By Luke Clayton
With the close of deer season, many sportsmen and women are going through their annual post deer season doldrums. But, cheer up, there is a great deal to do in the outdoors right now rather than mull through old outdoor magazines and watch hunting and fishing shows on TV! Here’s some activities that I promise will get you back outside and having fun!
WHITE BASS RUN – The white bass run is going strong on the Sabine River right now. My friend Seth Vanover guides river trips along the stretch of river below Longview and says the big egg laden females have moved up from Toledo Bend. The run actually began about 3 weeks ago when the smaller male white bass moved upstream to spawn, but now the big gals have moved in. Seth says good numbers of solid two pounders have been common the past few days. About this time last year, I joined Seth on one of these river trips and have been eagerly anticipating this years “run.” One of the hotspots we fished was a water fall of sorts where the river bottom dropped vertically a couple of feet, creating a barrier that spawning white bass could not get over. We enjoyed strikes on almost every cast in this area and Seth says the current river level has created this scenario again this year. It should be good!
I’m making plans to pack a small cooler with a cast iron skillet, small propane burner and all the necessities for a shore lunch of golden brown fried white bass fillets. There are many secluded sand bars on this stretch of river and it doesn’t take very long to turn a few of those white bass landed from the Sabine’s cold water into lunch. No need to worry with French fries, a big platter of fried fish, white light bread and some pork and beans will suffice! Oh yes, and some sliced onions. The only real problem with my plan is the fact that fried fish always makes me a bit sleepy, especially when I eat them for lunch. Seth has already granted our group 45 minutes away from the catching for an after lunch nap on a sunny sand bar! For more information on these river trips, contact Seth Vanover at 903-736-4557 or online at www.lakeforkcatandcrappie.com.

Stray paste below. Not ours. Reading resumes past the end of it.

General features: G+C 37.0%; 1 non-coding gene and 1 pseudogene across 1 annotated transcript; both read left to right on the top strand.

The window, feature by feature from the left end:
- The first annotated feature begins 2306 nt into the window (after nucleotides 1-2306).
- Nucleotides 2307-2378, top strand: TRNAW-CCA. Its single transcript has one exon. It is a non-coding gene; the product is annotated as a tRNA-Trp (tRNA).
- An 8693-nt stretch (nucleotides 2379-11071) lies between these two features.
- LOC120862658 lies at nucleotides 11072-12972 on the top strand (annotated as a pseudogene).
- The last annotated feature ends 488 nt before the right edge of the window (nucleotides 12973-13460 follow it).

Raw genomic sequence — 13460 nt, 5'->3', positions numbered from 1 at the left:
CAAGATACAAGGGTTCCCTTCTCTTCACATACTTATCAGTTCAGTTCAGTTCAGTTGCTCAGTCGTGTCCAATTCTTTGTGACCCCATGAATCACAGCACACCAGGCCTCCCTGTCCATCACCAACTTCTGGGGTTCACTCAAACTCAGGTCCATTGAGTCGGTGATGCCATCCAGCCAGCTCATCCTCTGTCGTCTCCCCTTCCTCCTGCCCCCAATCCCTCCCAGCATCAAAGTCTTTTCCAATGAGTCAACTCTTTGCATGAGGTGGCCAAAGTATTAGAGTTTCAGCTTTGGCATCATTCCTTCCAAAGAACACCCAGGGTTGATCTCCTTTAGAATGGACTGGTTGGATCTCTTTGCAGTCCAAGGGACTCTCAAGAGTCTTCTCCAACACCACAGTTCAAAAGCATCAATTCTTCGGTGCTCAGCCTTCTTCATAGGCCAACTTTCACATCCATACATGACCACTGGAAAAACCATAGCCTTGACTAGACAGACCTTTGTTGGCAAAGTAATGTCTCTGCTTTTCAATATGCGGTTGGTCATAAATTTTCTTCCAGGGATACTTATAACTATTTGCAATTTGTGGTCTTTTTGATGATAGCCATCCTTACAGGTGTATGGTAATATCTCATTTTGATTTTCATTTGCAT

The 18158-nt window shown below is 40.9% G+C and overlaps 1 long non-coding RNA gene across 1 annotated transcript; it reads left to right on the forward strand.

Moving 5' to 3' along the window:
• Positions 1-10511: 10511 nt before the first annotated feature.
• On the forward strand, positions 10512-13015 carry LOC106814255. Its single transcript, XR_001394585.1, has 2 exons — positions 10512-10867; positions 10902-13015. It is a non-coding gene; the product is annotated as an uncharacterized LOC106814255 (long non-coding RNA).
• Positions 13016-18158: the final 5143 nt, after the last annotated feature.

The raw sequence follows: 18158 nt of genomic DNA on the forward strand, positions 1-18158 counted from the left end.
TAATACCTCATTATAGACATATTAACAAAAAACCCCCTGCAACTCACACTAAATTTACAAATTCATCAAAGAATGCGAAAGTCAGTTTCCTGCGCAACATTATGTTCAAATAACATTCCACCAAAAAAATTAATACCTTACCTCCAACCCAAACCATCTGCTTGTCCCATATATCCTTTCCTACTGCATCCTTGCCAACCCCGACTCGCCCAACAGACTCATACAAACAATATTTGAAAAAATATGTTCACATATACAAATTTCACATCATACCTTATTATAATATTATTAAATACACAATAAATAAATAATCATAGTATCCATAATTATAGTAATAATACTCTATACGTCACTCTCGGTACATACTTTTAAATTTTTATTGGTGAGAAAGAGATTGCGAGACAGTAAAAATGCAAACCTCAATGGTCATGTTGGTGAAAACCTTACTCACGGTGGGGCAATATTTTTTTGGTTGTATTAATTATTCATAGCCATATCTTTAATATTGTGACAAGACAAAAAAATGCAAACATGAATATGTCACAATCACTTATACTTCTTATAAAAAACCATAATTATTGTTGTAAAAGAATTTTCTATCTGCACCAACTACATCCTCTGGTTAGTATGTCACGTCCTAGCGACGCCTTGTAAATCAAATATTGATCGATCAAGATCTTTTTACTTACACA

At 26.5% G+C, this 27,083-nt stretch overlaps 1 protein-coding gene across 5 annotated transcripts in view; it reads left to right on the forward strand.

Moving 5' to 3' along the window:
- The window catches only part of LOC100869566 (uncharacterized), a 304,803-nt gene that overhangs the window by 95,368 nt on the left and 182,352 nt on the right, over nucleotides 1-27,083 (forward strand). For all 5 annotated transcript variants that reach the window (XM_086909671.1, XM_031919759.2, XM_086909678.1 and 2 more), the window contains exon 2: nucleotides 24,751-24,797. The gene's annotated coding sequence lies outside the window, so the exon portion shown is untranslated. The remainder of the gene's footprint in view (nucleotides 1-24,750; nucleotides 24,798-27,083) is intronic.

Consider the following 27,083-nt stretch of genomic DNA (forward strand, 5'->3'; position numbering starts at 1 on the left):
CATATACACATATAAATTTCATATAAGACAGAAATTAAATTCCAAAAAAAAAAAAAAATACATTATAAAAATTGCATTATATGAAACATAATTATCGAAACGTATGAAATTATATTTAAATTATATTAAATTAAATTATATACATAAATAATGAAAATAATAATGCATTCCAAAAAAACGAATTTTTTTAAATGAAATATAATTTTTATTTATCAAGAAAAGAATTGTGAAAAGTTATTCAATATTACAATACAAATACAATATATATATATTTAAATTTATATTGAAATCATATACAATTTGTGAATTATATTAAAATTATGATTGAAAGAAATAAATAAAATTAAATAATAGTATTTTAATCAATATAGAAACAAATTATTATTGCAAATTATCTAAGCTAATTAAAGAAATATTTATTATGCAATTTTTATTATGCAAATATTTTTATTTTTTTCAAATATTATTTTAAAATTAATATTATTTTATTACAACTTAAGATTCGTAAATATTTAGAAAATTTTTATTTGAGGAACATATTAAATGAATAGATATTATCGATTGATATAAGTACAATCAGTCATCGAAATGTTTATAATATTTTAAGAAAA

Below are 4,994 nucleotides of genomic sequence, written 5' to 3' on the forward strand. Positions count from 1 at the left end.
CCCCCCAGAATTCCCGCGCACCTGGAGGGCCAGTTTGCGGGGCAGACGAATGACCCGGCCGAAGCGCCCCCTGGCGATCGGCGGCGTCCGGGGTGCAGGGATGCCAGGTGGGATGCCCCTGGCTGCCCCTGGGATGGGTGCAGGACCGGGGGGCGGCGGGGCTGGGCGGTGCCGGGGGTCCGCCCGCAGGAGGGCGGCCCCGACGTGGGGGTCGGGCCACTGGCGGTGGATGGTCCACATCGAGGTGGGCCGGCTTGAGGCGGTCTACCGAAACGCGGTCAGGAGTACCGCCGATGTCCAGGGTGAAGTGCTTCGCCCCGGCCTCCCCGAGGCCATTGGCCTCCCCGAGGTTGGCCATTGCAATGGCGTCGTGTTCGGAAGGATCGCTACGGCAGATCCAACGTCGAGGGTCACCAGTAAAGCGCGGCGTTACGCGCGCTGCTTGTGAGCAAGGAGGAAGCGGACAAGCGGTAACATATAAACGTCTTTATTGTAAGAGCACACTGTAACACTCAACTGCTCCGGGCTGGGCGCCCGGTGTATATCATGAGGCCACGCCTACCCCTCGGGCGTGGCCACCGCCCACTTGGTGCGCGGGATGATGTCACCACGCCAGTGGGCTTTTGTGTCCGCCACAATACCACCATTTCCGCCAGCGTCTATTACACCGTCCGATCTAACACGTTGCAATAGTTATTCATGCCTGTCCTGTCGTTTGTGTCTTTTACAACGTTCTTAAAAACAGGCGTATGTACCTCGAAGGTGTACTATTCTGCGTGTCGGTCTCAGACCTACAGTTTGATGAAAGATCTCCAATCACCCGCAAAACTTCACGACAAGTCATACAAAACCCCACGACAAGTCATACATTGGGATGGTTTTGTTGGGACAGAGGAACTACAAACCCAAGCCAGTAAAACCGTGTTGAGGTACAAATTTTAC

MAKE SOME SAUSAGE – I think many people are intimidated by the thought of making sausage at home. I’ve been doing it so long that is has become second nature to me but the process really can be simple and easy. I usually debone the meat from venison and wild hog shoulders and neck for sausage meat and place it in vacuum freezer bags. This saves a lot of freezer space. Then, when I get ready to make sausage, the meat is already trimmed and cubed, ready for the grinder. I use a vintage old heavy-duty grinder to grind the meat and I don’t worry about exact proportions of venison to pork. It is important though to have some fat in the mix. If the wild hogs I’ve harvested are not fat enough, I go to one of the big Hispanic markets and purchase some of the fatter cuts of domestic meat. Once you have ground meat, all you need is seasonings. I use a German Salami blend from Frisco Spices www.friscospices.com. For a nominal fee, you can purchase a bag of seasonings and cure mixed to season 25 pounds of sausage. In a large bowl mix the seasonings and cure with water and pour on the seasoned meat and mix thoroughly with your hands. Heavy-duty cleaning gloves are very helpful with this process. Getting the sausage into the casings can be done via a funnel on your grinder or a sausage stuffer. With the cure in the meat, it’s possible to cold smoke at low temperatures but I’ve learned to crank the heat up to 225 degrees on my Smokin’ Tex electric smoker and, using an internal probe type digital thermometer, allow the sausage to smoke until an internal temperature of 170 degrees is reached. It’s important to remove the sausage from heat as soon as it reaches this temperature, otherwise you will begin cooking the meat and it will become chunky and hard, rather than the consistency of good smoked sausage.
HOG HUNTING SEASON – Actually, there is no hog hunting season in Texas. But if there were, it would be right now when deer hunters have vacated the woods and hogs are hitting corn feeders hard. I recently did an interesting interview for next week’s radio show with Eric Dixon with Dixon Hunting, down in Georgia. Eric teaches agriculture at the high school level and is also an avid hog hunter. He obviously has learned a great deal about hogs, domestic and feral. I found the interview interesting and very informative. Eric has created a paste with the scent of dominant boars that can be smeared on a tree where one is hunting or on a board inside a hog trap. He and many other hunters have found this scent to be very effective in attracting not only boars but sows as well. “When a resident boar smells this new hog scent, he has to come in to test the scent; he wants to locate this new intruder on his turf. Likewise, sows in season are attracted to the scent. It gives the entire sounder (herd of hogs) a feeling of confidence. I’m sure that the smell of a dominant boar hog in the area assures them that all is well,” said Dixon.
Listen to Outdoors with Luke Clayton and Friends on radio stations from Nebraska to Texas or online anytime at www.catfishradio.com.